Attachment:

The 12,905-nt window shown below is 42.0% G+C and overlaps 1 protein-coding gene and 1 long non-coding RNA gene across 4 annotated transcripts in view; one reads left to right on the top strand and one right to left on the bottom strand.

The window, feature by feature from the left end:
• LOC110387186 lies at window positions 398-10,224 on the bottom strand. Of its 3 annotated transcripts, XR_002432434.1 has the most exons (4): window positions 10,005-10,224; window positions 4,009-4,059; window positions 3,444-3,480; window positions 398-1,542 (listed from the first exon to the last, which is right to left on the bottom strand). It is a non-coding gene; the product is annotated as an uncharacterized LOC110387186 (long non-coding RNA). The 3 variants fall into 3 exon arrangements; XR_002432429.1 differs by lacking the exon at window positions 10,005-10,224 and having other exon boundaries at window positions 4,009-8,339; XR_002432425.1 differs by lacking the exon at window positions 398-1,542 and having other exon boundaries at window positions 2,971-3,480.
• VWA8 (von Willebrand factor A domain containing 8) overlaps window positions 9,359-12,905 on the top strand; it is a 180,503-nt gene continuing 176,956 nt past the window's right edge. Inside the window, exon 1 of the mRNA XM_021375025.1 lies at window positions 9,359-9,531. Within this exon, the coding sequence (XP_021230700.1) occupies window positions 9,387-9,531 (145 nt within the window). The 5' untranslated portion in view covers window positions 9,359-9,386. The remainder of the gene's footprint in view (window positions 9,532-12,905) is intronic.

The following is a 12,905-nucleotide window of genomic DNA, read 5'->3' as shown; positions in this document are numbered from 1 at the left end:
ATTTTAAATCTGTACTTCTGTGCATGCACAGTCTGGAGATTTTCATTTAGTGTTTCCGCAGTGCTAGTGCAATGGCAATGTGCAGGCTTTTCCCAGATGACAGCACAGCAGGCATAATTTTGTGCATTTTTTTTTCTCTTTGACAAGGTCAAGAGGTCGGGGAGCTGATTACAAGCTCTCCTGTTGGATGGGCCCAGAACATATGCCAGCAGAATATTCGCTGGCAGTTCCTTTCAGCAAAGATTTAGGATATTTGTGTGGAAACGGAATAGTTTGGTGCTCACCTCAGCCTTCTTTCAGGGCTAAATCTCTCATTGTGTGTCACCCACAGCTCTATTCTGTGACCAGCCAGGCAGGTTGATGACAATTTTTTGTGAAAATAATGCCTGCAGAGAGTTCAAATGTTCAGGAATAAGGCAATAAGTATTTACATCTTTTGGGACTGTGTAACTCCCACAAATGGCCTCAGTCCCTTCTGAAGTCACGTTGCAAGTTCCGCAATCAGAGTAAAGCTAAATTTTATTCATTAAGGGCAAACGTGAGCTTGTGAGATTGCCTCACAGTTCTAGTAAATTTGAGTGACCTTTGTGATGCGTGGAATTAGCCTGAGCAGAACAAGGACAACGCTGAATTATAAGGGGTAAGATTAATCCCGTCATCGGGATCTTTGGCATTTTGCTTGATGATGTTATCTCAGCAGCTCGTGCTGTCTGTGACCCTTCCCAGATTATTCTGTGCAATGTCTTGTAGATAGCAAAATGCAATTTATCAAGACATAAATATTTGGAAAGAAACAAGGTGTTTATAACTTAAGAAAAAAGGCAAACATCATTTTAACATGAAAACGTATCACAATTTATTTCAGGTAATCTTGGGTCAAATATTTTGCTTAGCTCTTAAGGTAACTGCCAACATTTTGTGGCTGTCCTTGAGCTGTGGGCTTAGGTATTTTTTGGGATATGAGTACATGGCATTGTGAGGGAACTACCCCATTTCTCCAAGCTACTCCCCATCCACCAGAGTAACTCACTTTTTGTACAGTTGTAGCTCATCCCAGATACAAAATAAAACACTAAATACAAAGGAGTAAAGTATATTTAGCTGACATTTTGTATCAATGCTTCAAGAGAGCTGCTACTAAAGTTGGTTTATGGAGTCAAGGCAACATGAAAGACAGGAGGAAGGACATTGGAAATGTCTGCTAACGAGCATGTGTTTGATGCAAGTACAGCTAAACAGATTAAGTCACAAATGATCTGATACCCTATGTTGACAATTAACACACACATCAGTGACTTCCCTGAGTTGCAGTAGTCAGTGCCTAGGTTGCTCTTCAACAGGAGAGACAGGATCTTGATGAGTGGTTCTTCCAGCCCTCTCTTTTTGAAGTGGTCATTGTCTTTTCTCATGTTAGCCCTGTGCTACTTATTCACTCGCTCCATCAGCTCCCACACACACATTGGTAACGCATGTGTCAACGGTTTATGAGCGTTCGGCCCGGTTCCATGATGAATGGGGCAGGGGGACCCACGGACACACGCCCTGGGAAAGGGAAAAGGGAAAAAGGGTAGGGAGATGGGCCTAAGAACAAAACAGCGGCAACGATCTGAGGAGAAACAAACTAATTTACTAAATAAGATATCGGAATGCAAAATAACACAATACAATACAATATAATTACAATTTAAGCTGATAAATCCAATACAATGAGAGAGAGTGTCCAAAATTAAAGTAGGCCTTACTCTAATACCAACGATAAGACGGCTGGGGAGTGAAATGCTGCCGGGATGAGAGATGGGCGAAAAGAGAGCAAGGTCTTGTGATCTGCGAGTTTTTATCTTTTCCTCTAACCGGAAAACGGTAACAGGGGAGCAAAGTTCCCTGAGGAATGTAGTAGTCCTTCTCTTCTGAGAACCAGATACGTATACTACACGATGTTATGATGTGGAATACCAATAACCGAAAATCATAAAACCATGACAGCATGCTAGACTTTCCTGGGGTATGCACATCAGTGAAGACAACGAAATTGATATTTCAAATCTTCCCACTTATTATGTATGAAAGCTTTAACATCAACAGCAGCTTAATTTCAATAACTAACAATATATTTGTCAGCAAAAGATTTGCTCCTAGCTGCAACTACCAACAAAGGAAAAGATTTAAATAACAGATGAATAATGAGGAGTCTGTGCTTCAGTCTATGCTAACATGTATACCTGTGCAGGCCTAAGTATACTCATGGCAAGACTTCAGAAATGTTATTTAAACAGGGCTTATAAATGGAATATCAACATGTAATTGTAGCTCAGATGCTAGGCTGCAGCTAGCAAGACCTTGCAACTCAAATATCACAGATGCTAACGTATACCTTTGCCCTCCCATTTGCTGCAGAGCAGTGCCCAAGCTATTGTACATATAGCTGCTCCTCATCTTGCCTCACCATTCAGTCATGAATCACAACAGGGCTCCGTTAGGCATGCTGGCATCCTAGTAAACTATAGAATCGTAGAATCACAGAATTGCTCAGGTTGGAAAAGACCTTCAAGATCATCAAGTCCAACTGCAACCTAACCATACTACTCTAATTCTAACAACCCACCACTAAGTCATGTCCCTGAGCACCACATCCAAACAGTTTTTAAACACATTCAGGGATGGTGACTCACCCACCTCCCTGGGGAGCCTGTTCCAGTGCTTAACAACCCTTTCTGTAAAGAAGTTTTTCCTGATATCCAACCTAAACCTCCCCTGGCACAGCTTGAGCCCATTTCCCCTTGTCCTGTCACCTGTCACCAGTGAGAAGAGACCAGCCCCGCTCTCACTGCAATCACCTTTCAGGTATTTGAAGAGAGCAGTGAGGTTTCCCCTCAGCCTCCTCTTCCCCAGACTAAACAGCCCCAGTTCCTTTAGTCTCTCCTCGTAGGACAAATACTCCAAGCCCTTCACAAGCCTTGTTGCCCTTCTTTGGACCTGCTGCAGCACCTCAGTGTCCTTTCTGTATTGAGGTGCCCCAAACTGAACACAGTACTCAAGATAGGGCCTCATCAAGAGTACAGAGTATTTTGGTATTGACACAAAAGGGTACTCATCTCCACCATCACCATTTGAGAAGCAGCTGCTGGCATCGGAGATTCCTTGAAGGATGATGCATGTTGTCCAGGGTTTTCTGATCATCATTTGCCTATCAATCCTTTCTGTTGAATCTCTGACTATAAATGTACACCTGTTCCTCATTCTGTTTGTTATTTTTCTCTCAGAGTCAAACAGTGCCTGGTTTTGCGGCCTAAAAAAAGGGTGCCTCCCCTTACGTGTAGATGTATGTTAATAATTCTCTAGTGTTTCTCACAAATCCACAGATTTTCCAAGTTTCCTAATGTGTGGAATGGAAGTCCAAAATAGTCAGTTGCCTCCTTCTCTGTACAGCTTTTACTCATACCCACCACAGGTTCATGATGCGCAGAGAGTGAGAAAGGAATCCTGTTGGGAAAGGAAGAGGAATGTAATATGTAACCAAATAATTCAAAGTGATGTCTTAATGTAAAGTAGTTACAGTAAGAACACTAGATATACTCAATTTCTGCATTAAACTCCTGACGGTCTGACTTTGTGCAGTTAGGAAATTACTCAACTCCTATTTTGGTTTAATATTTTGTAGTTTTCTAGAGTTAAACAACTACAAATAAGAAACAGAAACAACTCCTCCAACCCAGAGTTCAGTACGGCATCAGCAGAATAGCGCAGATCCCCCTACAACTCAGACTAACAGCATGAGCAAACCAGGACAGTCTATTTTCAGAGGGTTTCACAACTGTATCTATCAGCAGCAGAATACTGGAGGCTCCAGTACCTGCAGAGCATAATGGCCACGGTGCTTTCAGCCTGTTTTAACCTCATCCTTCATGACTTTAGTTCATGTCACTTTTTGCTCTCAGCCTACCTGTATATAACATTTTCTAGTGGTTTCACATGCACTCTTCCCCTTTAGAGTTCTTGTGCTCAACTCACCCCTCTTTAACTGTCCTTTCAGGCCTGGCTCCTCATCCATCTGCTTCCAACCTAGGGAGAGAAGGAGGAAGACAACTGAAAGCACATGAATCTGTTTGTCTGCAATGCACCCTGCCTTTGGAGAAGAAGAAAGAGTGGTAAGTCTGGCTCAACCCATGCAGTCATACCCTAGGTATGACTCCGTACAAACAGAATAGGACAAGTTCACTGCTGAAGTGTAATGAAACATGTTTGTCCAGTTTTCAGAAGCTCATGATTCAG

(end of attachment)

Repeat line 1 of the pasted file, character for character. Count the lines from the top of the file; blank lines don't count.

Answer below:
The 12,905-nt window shown below is 42.0% G+C and overlaps 1 protein-coding gene and 1 long non-coding RNA gene across 4 annotated transcripts in view; one reads left to right on the top strand and one right to left on the bottom strand.